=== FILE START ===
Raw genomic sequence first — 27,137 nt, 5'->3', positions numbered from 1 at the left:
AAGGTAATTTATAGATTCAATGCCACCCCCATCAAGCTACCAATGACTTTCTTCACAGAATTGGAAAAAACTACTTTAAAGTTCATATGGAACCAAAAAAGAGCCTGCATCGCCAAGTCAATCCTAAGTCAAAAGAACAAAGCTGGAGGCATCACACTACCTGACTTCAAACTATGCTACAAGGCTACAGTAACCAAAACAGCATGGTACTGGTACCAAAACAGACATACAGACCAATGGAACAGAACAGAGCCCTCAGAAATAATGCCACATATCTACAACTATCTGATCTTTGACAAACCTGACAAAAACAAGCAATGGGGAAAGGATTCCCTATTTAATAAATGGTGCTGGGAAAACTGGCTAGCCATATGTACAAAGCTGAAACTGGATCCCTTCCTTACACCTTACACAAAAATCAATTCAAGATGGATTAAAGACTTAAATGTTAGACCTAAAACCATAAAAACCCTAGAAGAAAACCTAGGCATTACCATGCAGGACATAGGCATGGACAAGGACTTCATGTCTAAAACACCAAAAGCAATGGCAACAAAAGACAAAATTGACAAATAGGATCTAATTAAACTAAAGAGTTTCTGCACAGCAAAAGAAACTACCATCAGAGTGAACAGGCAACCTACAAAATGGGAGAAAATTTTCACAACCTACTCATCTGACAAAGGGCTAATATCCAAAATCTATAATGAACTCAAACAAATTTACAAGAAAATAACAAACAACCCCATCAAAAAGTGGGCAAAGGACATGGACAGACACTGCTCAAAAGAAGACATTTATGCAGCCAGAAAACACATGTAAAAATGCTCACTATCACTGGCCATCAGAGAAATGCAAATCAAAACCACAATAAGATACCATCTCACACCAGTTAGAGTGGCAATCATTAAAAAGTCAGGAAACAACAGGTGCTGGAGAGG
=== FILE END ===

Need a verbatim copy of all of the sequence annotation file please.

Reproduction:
Raw genomic sequence first — 27,137 nt, 5'->3', positions numbered from 1 at the left:
AAGGTAATTTATAGATTCAATGCCACCCCCATCAAGCTACCAATGACTTTCTTCACAGAATTGGAAAAAACTACTTTAAAGTTCATATGGAACCAAAAAAGAGCCTGCATCGCCAAGTCAATCCTAAGTCAAAAGAACAAAGCTGGAGGCATCACACTACCTGACTTCAAACTATGCTACAAGGCTACAGTAACCAAAACAGCATGGTACTGGTACCAAAACAGACATACAGACCAATGGAACAGAACAGAGCCCTCAGAAATAATGCCACATATCTACAACTATCTGATCTTTGACAAACCTGACAAAAACAAGCAATGGGGAAAGGATTCCCTATTTAATAAATGGTGCTGGGAAAACTGGCTAGCCATATGTACAAAGCTGAAACTGGATCCCTTCCTTACACCTTACACAAAAATCAATTCAAGATGGATTAAAGACTTAAATGTTAGACCTAAAACCATAAAAACCCTAGAAGAAAACCTAGGCATTACCATGCAGGACATAGGCATGGACAAGGACTTCATGTCTAAAACACCAAAAGCAATGGCAACAAAAGACAAAATTGACAAATAGGATCTAATTAAACTAAAGAGTTTCTGCACAGCAAAAGAAACTACCATCAGAGTGAACAGGCAACCTACAAAATGGGAGAAAATTTTCACAACCTACTCATCTGACAAAGGGCTAATATCCAAAATCTATAATGAACTCAAACAAATTTACAAGAAAATAACAAACAACCCCATCAAAAAGTGGGCAAAGGACATGGACAGACACTGCTCAAAAGAAGACATTTATGCAGCCAGAAAACACATGTAAAAATGCTCACTATCACTGGCCATCAGAGAAATGCAAATCAAAACCACAATAAGATACCATCTCACACCAGTTAGAGTGGCAATCATTAAAAAGTCAGGAAACAACAGGTGCTGGAGAGG